At the moment, you seem to be treating the val in the first list as not being a real value. This is rather strange; why are you creating a value that nobody can ever access?

This last point brings us to the design questions. All in all, it looks like you end up half-way between representing the linked list and the nodes as a single type, and representing them separately. Here's a suggested rewrite:

template <class T>
class linkedList
{
  public:
    // delete to satisfy rule of 3.
    linkedList(linkedList const&) = delete;
    linkedList& operator=(linkedList const&) = delete;
    ~linkedList();

    // I've renamed your members to be snake_case.  It doesn't really
    // matter which one you use, but mixing them inside one class just
    // doesn't look right to me.
    void push_back(const T& value);
    void delete_nodes(const T& value);
    void print_list() const;
    void reverse_list();
    void delete_list();

  private:
    // Now we have the choice of whether to represent the list with each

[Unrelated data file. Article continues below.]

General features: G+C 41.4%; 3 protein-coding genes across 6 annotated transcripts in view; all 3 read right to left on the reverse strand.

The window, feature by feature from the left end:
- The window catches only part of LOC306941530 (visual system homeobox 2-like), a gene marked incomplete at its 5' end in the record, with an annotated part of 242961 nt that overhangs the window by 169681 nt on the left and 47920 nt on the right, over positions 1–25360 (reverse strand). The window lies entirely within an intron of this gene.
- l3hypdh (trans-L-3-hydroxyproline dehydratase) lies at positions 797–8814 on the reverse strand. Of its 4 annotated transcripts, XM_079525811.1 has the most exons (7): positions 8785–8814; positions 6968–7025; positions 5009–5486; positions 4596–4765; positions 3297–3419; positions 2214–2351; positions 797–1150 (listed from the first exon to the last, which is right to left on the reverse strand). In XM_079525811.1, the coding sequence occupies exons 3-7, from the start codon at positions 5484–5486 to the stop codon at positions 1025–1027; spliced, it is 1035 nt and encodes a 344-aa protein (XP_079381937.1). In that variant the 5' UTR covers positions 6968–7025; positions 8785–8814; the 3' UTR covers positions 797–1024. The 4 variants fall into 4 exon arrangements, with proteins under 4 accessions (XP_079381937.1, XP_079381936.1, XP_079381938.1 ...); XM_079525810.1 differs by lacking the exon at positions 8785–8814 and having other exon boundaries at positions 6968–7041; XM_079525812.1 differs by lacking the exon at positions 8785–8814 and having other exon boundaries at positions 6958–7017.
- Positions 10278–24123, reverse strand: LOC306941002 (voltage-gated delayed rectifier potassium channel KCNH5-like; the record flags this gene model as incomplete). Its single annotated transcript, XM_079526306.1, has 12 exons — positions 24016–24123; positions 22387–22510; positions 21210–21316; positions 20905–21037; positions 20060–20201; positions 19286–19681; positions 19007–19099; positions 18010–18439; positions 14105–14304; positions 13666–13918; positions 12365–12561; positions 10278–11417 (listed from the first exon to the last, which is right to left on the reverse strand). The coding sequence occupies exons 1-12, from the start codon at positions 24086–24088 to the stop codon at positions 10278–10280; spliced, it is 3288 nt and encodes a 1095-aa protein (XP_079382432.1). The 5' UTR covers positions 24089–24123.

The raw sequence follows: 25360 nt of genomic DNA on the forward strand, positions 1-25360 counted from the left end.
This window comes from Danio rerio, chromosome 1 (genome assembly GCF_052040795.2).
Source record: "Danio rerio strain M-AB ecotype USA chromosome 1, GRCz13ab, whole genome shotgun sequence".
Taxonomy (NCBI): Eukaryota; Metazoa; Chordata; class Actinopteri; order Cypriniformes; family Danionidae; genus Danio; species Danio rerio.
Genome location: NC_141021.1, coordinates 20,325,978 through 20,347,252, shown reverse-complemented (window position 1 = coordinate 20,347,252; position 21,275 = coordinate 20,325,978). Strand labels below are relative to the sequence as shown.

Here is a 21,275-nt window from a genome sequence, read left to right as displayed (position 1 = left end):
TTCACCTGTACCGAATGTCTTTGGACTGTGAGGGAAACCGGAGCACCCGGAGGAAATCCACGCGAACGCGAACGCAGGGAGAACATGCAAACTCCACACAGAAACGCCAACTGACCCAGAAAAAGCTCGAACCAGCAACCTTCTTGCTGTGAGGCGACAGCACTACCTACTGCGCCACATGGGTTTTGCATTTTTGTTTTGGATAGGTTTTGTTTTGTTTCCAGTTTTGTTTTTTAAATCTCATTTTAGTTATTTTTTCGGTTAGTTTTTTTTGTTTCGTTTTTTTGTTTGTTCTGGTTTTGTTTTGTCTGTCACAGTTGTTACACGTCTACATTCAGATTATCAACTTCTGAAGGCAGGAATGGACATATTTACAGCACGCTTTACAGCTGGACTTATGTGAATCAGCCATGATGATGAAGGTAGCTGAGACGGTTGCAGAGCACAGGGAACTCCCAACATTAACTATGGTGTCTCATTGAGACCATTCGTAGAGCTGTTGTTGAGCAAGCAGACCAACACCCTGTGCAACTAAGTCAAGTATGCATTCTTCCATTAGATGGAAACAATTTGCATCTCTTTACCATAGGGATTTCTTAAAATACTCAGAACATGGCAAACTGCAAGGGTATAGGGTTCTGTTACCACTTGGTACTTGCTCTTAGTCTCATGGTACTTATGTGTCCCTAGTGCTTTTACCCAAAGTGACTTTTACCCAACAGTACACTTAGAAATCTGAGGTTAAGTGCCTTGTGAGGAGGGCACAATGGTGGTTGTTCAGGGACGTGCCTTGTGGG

// node being another linked list, or a single linked list with separate
    // nodes:

#ifdef NODES_SEPARATE
    // In this version, the linkedList is responsible for all nodes:
    struct _node {
        T val;
        _node* next;
    };

    _node* root = NULL;

#else
    // In this case, every linked list thinks it is the first in the
    // chain.  A little weird, but still usable.
    struct _node {
        T val;
        linkedList list;
    };

    _node* next = NULL;
#endif
};

I could be missing something, but I think you meant to have one of these. (They are likely the same in memory, by the way, it's just a matter of different types.)

| improve this answer | |
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  • \$\begingroup\$ Thank you for the review I am working on the changes now. Would you recommend that I simply call my deleteList() function from the destructor? Or would it make more sense to not have a deleteList() function, and have that code directly in the destructor? \$\endgroup\$ – r-s Sep 4 '13 at 22:39
  • 3
    \$\begingroup\$ @r-s: I would try to mimic standard library containers as much as possible, so I'd have a clear function which I'd call from the destructor. \$\endgroup\$ – Anton Golov Sep 4 '13 at 22:51
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Just a quick note:

In the void linkedList::clear() function you probably mean

  struct _node *t =root;

and not

  struct _node *t =NULL;

In the latter, you will never enter the while loop if t == NULL

| improve this answer | |